Spring finally arrived in Pennsylvania. I celebrated with a visit to Northview Gardens in Ambler; my husband and my friend Janet accompanied me. It was raining, but Janet said we could make our own sunshine. Northview is the home of Jenny Rose Carey, senior director of the Pennsylvania Horticultural Society's (PHS) Meadowbrook Farm. Jenny Rose and I met at a master gardeners' conference a couple of years ago and have been good friends ever since. When PHS offered a private tour and lunch at Northview, I was very excited to participate. This was my second time there; I recorded my first visit HERE. We joined the other visitors for coffee and snacks in Northview's carriage house. Jenny Rose introduced us to the wonderful world of historic (pre-1940) daffodils, demonstrating with cut blooms from her garden. She described how the Royal Horticultural Society (RHS) places daffodil cultivars in 13 divisions, starting with the trumpet daffodil in Division 1 and ending with daffodils 'distinguished solely by botanical name' in Division 13. I was amazed at the diversity. My old brain found it difficult to assimilate all this information at first (it's good there wasn't a test) but upon my return home it was fun to look at the daffodils in my garden and assign them to the appropriate divisions. I must confess that I couldn't do this without the cheat-sheet that Jenny Rose gave us. My interest in unusual daffodils was peaked, so I investigated the American Daffodil Society's website. I urge you to take a look. Some amazing, unusual blooms -- who knew?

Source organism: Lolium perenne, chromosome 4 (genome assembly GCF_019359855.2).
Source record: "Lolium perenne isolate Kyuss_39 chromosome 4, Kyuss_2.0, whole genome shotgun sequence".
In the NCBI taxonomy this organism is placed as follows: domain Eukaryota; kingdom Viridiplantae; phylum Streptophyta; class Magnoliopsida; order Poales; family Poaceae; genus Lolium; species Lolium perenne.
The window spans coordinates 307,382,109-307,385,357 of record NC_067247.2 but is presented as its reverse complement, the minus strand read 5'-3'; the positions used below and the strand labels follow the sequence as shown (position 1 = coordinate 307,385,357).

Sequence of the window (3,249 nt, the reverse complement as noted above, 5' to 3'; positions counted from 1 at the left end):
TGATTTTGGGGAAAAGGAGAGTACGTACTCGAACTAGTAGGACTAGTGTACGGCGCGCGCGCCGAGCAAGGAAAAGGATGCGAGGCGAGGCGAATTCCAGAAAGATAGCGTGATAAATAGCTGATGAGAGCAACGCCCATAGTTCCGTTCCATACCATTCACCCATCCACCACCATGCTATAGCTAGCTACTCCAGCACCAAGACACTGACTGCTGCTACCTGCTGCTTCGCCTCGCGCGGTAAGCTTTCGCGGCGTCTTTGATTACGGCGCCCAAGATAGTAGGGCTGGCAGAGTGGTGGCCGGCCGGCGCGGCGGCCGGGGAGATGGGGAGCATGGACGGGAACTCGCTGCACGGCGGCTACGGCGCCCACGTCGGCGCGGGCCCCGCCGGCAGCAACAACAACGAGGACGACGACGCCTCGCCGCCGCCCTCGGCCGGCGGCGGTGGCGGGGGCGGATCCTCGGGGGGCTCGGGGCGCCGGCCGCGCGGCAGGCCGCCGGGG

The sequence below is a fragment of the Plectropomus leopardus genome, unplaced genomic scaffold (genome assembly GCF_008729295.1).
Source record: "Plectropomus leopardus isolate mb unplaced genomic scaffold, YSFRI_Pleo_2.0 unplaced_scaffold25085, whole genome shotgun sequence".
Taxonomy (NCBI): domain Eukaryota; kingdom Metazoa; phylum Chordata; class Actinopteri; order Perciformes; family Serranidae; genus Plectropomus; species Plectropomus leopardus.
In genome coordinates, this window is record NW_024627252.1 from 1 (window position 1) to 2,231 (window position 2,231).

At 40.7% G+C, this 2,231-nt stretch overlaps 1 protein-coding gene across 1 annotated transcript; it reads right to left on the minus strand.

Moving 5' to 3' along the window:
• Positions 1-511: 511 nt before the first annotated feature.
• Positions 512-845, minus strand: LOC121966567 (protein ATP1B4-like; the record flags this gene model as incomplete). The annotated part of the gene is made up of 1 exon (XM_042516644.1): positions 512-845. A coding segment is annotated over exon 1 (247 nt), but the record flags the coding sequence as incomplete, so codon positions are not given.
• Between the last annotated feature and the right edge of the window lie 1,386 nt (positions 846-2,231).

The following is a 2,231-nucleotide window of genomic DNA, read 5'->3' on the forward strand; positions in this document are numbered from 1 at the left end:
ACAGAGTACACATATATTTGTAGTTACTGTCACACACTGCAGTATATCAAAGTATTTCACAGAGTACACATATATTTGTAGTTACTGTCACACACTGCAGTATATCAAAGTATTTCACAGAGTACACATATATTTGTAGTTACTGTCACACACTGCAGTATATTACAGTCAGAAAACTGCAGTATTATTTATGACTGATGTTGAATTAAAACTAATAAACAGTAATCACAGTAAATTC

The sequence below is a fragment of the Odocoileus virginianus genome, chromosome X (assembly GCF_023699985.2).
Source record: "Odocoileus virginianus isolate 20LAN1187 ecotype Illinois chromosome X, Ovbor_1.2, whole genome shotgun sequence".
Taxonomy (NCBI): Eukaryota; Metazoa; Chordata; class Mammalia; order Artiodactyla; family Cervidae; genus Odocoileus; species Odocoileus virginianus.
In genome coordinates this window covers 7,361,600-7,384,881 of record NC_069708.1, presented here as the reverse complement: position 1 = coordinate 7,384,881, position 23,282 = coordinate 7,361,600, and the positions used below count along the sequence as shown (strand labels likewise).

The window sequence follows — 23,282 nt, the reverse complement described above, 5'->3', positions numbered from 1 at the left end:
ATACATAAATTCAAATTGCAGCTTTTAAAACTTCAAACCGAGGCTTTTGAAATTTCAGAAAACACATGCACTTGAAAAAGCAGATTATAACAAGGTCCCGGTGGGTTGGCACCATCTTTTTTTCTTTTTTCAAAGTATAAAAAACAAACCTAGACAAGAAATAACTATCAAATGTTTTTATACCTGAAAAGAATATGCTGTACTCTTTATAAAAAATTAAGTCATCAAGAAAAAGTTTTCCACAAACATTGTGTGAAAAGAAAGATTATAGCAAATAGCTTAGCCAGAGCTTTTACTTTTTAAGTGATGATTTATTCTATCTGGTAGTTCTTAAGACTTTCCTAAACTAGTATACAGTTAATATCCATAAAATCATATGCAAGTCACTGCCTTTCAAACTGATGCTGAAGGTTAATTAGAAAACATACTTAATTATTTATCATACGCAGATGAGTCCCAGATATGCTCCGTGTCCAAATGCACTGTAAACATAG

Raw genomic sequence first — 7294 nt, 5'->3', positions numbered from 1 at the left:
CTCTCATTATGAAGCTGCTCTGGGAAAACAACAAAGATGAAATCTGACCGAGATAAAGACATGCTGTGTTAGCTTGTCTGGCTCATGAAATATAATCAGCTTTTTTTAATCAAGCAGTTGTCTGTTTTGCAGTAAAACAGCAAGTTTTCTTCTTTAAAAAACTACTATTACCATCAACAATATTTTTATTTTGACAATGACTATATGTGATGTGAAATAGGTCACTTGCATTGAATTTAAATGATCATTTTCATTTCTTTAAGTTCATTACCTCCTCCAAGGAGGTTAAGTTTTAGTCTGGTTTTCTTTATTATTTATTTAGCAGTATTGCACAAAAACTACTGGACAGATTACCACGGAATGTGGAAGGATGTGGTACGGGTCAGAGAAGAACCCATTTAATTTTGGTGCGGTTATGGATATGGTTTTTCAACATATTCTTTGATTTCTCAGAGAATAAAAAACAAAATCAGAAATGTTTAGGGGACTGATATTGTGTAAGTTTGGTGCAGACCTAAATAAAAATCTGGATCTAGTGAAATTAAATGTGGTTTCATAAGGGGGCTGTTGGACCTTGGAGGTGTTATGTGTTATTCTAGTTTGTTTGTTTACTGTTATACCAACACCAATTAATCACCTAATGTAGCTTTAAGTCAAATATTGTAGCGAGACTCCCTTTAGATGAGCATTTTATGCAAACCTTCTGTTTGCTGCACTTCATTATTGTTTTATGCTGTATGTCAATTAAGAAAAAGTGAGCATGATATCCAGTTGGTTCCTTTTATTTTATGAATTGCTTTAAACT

When we started the tour, our first stop in the 4 1/2 acre garden was at the Moon Beds with their daffodil mass-plantings. It poured rain since the moment we arrived, so raincoats, wellies, and umbrellas were in order. I was thankful that H.H. held an umbrella over me and my camera so I could take pictures.

Jenny Rose Carey shows us the daffodils in the Moon Beds.

As we walked around the flower beds, I was gratified to see some daffodil cultivars that I grow, and love, in my own garden: